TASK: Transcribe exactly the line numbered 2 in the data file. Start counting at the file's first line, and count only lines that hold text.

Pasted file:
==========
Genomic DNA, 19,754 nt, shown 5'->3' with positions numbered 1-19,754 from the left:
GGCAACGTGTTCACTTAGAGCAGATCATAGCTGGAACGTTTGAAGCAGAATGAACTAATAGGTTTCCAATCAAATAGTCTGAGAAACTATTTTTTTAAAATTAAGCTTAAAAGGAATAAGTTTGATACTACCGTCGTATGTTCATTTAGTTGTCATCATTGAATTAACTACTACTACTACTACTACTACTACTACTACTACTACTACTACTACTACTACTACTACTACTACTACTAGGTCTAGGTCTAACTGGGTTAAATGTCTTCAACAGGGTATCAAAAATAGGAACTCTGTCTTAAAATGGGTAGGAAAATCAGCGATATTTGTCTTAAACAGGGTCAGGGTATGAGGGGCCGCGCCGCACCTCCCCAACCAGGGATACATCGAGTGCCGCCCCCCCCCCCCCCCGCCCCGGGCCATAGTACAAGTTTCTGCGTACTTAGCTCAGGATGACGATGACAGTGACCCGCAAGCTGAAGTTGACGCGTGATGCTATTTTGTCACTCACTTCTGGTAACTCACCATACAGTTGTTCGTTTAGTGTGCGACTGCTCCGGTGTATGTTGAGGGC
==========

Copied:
GGCAACGTGTTCACTTAGAGCAGATCATAGCTGGAACGTTTGAAGCAGAATGAACTAATAGGTTTCCAATCAAATAGTCTGAGAAACTATTTTTTTAAAATTAAGCTTAAAAGGAATAAGTTTGATACTACCGTCGTATGTTCATTTAGTTGTCATCATTGAATTAACTACTACTACTACTACTACTACTACTACTACTACTACTACTACTACTACTACTACTACTACTACTACTAGGTCTAGGTCTAACTGGGTTAAATGTCTTCAACAGGGTATCAAAAATAGGAACTCTGTCTTAAAATGGGTAGGAAAATCAGCGATATTTGTCTTAAACAGGGTCAGGGTATGAGGGGCCGCGCCGCACCTCCCCAACCAGGGATACATCGAGTGCCGCCCCCCCCCCCCCCCGCCCCGGGCCATAGTACAAGTTTCTGCGTACTTAGCTCAGGATGACGATGACAGTGACCCGCAAGCTGAAGTTGACGCGTGATGCTATTTTGTCACTCACTTCTGGTAACTCACCATACAGTTGTTCGTTTAGTGTGCGACTGCTCCGGTGTATGTTGAGGGC